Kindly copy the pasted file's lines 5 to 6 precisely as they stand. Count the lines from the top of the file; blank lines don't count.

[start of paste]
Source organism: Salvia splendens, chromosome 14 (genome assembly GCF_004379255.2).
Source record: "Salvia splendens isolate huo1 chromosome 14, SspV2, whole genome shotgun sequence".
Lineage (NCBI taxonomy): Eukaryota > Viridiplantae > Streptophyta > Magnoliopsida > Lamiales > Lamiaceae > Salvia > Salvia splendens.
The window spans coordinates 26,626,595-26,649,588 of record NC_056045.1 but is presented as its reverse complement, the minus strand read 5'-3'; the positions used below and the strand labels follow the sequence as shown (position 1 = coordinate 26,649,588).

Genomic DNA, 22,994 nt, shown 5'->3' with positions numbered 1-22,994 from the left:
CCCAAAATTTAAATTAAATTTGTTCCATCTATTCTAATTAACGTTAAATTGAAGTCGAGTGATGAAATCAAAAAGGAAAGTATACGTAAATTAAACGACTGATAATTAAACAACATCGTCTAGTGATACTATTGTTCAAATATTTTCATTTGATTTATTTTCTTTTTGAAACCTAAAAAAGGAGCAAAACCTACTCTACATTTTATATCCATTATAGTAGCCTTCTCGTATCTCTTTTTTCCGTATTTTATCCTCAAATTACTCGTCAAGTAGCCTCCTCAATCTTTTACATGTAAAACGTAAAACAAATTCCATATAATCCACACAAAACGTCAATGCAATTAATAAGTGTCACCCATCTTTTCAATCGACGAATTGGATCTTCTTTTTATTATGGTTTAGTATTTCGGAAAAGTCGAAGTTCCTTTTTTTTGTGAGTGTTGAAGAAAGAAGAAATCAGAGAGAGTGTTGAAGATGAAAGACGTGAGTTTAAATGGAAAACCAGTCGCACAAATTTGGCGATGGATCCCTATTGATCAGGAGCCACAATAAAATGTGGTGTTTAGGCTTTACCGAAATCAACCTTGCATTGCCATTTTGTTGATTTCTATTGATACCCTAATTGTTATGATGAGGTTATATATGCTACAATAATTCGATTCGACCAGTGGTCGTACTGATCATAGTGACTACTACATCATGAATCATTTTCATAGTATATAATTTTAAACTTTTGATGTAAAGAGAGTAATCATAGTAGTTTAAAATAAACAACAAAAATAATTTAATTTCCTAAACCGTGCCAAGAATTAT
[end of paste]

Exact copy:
Genomic DNA, 22,994 nt, shown 5'->3' with positions numbered 1-22,994 from the left:
CCCAAAATTTAAATTAAATTTGTTCCATCTATTCTAATTAACGTTAAATTGAAGTCGAGTGATGAAATCAAAAAGGAAAGTATACGTAAATTAAACGACTGATAATTAAACAACATCGTCTAGTGATACTATTGTTCAAATATTTTCATTTGATTTATTTTCTTTTTGAAACCTAAAAAAGGAGCAAAACCTACTCTACATTTTATATCCATTATAGTAGCCTTCTCGTATCTCTTTTTTCCGTATTTTATCCTCAAATTACTCGTCAAGTAGCCTCCTCAATCTTTTACATGTAAAACGTAAAACAAATTCCATATAATCCACACAAAACGTCAATGCAATTAATAAGTGTCACCCATCTTTTCAATCGACGAATTGGATCTTCTTTTTATTATGGTTTAGTATTTCGGAAAAGTCGAAGTTCCTTTTTTTTGTGAGTGTTGAAGAAAGAAGAAATCAGAGAGAGTGTTGAAGATGAAAGACGTGAGTTTAAATGGAAAACCAGTCGCACAAATTTGGCGATGGATCCCTATTGATCAGGAGCCACAATAAAATGTGGTGTTTAGGCTTTACCGAAATCAACCTTGCATTGCCATTTTGTTGATTTCTATTGATACCCTAATTGTTATGATGAGGTTATATATGCTACAATAATTCGATTCGACCAGTGGTCGTACTGATCATAGTGACTACTACATCATGAATCATTTTCATAGTATATAATTTTAAACTTTTGATGTAAAGAGAGTAATCATAGTAGTTTAAAATAAACAACAAAAATAATTTAATTTCCTAAACCGTGCCAAGAATTAT